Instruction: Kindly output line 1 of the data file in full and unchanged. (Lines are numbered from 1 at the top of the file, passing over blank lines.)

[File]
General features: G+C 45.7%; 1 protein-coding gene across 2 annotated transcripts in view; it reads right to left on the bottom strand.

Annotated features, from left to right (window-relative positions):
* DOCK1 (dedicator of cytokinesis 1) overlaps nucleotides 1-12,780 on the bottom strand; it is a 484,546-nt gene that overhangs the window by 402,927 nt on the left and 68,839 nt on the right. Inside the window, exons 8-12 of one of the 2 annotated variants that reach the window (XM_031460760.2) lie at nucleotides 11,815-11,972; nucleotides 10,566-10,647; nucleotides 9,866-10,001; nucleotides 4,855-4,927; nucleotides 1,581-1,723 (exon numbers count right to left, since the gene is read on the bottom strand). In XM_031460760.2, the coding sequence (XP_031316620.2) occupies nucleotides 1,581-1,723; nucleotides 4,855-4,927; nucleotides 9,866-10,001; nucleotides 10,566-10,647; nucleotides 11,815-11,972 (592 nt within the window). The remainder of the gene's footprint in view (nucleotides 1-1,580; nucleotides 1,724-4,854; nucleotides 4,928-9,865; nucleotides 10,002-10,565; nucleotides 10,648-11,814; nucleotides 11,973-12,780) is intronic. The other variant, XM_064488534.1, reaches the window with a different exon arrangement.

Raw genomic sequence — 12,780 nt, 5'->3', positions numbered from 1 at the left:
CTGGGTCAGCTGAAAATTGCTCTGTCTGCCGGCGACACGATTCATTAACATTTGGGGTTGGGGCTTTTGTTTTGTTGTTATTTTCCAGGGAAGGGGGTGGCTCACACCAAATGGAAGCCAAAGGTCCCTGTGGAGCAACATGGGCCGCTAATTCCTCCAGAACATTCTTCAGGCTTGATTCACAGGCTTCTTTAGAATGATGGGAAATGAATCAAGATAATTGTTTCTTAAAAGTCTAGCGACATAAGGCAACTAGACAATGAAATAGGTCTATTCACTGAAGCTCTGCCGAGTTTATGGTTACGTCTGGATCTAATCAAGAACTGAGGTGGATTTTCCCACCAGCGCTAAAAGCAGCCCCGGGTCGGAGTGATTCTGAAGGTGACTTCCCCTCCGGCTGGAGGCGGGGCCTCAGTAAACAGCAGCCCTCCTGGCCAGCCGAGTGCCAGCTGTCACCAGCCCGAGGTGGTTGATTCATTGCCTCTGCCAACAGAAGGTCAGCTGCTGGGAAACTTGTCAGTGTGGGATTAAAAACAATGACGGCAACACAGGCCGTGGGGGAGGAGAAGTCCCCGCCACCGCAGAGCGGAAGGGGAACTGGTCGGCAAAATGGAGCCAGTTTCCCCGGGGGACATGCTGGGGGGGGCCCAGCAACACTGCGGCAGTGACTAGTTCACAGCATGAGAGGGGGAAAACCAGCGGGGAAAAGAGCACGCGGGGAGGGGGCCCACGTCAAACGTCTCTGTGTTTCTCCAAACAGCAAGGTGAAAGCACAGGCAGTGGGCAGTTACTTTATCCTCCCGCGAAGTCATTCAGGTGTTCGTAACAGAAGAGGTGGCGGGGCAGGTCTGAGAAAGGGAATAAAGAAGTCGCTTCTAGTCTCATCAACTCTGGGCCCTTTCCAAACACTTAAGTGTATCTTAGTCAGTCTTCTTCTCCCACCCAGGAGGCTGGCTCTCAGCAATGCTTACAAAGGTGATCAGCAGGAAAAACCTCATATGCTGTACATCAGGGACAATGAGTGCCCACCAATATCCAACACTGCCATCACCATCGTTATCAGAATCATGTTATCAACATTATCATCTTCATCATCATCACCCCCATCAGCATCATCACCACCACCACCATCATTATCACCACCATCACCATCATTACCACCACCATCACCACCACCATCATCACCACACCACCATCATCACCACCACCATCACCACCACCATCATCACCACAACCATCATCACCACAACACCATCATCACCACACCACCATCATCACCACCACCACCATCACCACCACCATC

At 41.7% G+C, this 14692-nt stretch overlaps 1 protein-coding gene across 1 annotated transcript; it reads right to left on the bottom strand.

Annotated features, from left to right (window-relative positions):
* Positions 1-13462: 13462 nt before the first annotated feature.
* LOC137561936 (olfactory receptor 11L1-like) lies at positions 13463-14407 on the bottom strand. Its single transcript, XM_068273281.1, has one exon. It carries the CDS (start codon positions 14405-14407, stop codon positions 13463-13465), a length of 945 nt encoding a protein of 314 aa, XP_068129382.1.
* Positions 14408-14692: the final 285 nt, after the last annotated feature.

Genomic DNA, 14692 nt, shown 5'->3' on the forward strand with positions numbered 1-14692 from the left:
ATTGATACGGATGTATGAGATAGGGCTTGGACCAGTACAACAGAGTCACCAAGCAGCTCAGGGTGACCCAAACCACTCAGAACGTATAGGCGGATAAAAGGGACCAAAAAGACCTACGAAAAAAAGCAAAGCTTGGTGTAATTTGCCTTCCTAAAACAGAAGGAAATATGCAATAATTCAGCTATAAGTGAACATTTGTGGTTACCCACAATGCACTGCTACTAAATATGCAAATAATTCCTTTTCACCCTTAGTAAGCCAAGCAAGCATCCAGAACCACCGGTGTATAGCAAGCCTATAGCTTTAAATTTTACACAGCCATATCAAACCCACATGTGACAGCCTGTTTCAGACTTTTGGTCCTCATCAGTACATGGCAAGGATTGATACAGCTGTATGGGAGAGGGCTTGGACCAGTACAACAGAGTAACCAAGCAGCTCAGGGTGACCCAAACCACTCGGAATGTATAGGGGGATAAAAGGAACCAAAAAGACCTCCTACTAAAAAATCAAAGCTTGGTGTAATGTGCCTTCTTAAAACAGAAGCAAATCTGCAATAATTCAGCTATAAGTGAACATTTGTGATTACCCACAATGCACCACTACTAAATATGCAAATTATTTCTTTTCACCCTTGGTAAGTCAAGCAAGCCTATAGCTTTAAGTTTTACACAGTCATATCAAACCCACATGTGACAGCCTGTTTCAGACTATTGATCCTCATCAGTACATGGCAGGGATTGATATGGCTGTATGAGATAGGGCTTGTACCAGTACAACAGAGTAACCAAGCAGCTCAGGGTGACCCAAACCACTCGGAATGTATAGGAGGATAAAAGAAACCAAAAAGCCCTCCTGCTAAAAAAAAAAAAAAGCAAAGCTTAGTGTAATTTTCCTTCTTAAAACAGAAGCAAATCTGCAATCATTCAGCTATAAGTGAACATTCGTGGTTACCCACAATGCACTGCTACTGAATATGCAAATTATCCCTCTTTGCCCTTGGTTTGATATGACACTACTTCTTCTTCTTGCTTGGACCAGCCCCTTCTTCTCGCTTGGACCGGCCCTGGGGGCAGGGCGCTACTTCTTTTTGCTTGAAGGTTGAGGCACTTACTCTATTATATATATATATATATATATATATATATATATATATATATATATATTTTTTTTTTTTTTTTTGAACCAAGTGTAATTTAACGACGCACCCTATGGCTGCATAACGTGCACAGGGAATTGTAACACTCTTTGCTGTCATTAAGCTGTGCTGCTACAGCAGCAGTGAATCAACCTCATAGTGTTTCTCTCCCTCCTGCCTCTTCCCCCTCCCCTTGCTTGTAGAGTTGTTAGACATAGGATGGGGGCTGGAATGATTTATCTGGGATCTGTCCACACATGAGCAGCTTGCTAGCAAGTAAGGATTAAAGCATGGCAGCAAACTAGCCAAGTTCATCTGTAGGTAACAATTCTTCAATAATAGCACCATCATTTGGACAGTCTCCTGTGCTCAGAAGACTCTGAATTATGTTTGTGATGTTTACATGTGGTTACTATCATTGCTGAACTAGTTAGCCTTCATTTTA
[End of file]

General features: G+C 45.7%; 1 protein-coding gene across 2 annotated transcripts in view; it reads right to left on the bottom strand.